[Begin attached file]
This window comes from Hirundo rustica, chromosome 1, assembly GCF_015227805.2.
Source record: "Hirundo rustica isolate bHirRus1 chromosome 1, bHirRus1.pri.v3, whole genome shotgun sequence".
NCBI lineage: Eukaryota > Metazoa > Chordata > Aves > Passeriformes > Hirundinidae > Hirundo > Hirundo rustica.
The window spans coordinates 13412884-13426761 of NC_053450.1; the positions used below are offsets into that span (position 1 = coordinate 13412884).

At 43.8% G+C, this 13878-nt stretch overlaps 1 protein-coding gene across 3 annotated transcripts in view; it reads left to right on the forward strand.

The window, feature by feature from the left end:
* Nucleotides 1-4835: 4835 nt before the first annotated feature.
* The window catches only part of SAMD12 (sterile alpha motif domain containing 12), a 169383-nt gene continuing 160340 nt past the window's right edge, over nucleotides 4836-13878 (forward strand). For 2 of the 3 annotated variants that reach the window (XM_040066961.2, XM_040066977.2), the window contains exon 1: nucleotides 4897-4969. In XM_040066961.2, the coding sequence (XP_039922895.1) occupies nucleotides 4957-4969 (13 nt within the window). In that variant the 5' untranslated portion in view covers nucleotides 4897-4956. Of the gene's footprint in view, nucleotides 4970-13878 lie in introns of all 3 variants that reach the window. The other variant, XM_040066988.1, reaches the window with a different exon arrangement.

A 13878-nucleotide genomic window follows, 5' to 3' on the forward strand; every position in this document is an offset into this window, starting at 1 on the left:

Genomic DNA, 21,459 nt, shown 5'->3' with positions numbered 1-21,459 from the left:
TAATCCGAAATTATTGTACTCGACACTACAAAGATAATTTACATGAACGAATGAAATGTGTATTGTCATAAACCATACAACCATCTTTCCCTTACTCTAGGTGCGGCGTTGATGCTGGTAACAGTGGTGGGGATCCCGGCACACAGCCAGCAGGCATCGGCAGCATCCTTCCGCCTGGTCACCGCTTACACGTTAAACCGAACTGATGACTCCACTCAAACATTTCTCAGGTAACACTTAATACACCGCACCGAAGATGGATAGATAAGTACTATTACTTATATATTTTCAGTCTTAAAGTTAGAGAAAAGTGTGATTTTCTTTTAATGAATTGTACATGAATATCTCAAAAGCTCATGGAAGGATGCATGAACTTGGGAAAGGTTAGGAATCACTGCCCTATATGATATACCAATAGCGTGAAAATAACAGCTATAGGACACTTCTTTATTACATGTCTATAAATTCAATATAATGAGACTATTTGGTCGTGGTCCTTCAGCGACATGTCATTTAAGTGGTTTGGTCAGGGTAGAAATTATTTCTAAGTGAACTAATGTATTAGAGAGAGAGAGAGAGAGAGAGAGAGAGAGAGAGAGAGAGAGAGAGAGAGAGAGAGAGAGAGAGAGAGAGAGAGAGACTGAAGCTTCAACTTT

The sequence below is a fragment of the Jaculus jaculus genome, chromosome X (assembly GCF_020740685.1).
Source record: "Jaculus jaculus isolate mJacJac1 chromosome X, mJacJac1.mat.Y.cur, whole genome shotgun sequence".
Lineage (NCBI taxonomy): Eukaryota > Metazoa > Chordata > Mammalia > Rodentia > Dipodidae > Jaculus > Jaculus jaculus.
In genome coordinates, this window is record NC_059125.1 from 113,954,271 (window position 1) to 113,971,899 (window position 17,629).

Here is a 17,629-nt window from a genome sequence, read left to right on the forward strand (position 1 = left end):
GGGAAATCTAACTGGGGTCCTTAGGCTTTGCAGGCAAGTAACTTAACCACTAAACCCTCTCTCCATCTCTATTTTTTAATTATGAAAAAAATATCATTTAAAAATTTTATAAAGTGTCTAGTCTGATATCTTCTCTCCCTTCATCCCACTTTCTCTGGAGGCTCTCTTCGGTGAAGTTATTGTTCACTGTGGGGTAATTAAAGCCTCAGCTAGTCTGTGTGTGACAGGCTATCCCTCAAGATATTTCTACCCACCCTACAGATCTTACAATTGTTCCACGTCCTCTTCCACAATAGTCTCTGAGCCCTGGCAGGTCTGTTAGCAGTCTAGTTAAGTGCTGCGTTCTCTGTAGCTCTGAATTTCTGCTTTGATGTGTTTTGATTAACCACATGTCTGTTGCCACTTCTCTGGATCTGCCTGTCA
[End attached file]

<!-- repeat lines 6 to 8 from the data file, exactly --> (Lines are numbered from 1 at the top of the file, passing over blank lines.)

The window, feature by feature from the left end:
* Nucleotides 1-4835: 4835 nt before the first annotated feature.
* The window catches only part of SAMD12 (sterile alpha motif domain containing 12), a 169383-nt gene continuing 160340 nt past the window's right edge, over nucleotides 4836-13878 (forward strand). For 2 of the 3 annotated variants that reach the window (XM_040066961.2, XM_040066977.2), the window contains exon 1: nucleotides 4897-4969. In XM_040066961.2, the coding sequence (XP_039922895.1) occupies nucleotides 4957-4969 (13 nt within the window). In that variant the 5' untranslated portion in view covers nucleotides 4897-4956. Of the gene's footprint in view, nucleotides 4970-13878 lie in introns of all 3 variants that reach the window. The other variant, XM_040066988.1, reaches the window with a different exon arrangement.